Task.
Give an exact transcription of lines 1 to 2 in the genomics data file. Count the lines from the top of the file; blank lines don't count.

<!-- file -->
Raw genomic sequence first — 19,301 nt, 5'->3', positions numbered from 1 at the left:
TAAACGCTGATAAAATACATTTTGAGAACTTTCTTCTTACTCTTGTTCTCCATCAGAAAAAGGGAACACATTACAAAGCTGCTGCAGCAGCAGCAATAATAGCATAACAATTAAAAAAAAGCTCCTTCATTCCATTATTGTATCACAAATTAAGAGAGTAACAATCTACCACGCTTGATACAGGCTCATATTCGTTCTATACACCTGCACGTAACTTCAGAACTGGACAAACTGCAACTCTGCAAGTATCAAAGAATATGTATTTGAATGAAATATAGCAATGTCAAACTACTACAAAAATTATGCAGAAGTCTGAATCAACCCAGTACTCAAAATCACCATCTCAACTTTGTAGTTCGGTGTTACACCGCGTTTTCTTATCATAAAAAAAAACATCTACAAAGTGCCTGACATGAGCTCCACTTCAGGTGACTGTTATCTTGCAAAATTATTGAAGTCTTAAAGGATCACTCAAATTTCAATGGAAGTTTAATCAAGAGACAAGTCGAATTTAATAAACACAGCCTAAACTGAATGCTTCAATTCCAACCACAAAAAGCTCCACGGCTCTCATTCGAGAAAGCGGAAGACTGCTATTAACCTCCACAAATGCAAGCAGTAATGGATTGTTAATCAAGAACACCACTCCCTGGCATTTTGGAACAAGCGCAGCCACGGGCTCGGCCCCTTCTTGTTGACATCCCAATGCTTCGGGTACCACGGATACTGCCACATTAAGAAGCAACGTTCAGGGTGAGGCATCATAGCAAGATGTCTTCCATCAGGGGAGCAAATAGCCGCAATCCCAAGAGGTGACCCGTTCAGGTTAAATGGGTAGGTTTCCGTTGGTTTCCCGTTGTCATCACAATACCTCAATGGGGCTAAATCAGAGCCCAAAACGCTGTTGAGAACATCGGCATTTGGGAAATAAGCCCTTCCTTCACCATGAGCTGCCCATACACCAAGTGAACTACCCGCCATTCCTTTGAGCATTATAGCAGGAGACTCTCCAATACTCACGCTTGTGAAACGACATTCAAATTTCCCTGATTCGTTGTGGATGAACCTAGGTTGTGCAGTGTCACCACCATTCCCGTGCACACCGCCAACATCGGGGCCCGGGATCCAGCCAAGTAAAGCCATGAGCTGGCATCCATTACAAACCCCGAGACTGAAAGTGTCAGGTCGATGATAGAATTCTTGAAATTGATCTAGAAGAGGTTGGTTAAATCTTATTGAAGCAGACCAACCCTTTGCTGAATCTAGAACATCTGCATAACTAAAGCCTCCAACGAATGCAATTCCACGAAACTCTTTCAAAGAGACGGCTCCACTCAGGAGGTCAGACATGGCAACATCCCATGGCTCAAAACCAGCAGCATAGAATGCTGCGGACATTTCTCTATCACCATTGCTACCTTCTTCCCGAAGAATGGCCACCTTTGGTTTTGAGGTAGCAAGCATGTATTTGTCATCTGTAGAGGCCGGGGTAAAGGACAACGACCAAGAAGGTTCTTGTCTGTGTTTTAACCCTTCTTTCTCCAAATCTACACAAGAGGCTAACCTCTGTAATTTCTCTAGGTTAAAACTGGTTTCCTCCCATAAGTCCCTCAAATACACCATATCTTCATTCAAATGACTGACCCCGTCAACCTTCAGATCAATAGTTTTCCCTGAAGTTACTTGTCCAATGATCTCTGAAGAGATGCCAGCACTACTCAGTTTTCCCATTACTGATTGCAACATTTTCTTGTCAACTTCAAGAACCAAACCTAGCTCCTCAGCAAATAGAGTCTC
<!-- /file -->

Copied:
Raw genomic sequence first — 19,301 nt, 5'->3', positions numbered from 1 at the left:
TAAACGCTGATAAAATACATTTTGAGAACTTTCTTCTTACTCTTGTTCTCCATCAGAAAAAGGGAACACATTACAAAGCTGCTGCAGCAGCAGCAATAATAGCATAACAATTAAAAAAAAGCTCCTTCATTCCATTATTGTATCACAAATTAAGAGAGTAACAATCTACCACGCTTGATACAGGCTCATATTCGTTCTATACACCTGCACGTAACTTCAGAACTGGACAAACTGCAACTCTGCAAGTATCAAAGAATATGTATTTGAATGAAATATAGCAATGTCAAACTACTACAAAAATTATGCAGAAGTCTGAATCAACCCAGTACTCAAAATCACCATCTCAACTTTGTAGTTCGGTGTTACACCGCGTTTTCTTATCATAAAAAAAAACATCTACAAAGTGCCTGACATGAGCTCCACTTCAGGTGACTGTTATCTTGCAAAATTATTGAAGTCTTAAAGGATCACTCAAATTTCAATGGAAGTTTAATCAAGAGACAAGTCGAATTTAATAAACACAGCCTAAACTGAATGCTTCAATTCCAACCACAAAAAGCTCCACGGCTCTCATTCGAGAAAGCGGAAGACTGCTATTAACCTCCACAAATGCAAGCAGTAATGGATTGTTAATCAAGAACACCACTCCCTGGCATTTTGGAACAAGCGCAGCCACGGGCTCGGCCCCTTCTTGTTGACATCCCAATGCTTCGGGTACCACGGATACTGCCACATTAAGAAGCAACGTTCAGGGTGAGGCATCATAGCAAGATGTCTTCCATCAGGGGAGCAAATAGCCGCAATCCCAAGAGGTGACCCGTTCAGGTTAAATGGGTAGGTTTCCGTTGGTTTCCCGTTGTCATCACAATACCTCAATGGGGCTAAATCAGAGCCCAAAACGCTGTTGAGAACATCGGCATTTGGGAAATAAGCCCTTCCTTCACCATGAGCTGCCCATACACCAAGTGAACTACCCGCCATTCCTTTGAGCATTATAGCAGGAGACTCTCCAATACTCACGCTTGTGAAACGACATTCAAATTTCCCTGATTCGTTGTGGATGAACCTAGGTTGTGCAGTGTCACCACCATTCCCGTGCACACCGCCAACATCGGGGCCCGGGATCCAGCCAAGTAAAGCCATGAGCTGGCATCCATTACAAACCCCGAGACTGAAAGTGTCAGGTCGATGATAGAATTCTTGAAATTGATCTAGAAGAGGTTGGTTAAATCTTATTGAAGCAGACCAACCCTTTGCTGAATCTAGAACATCTGCATAACTAAAGCCTCCAACGAATGCAATTCCACGAAACTCTTTCAAAGAGACGGCTCCACTCAGGAGGTCAGACATGGCAACATCCCATGGCTCAAAACCAGCAGCATAGAATGCTGCGGACATTTCTCTATCACCATTGCTACCTTCTTCCCGAAGAATGGCCACCTTTGGTTTTGAGGTAGCAAGCATGTATTTGTCATCTGTAGAGGCCGGGGTAAAGGACAACGACCAAGAAGGTTCTTGTCTGTGTTTTAACCCTTCTTTCTCCAAATCTACACAAGAGGCTAACCTCTGTAATTTCTCTAGGTTAAAACTGGTTTCCTCCCATAAGTCCCTCAAATACACCATATCTTCATTCAAATGACTGACCCCGTCAACCTTCAGATCAATAGTTTTCCCTGAAGTTACTTGTCCAATGATCTCTGAAGAGATGCCAGCACTACTCAGTTTTCCCATTACTGATTGCAACATTTTCTTGTCAACTTCAAGAACCAAACCTAGCTCCTCAGCAAATAGAGTCTC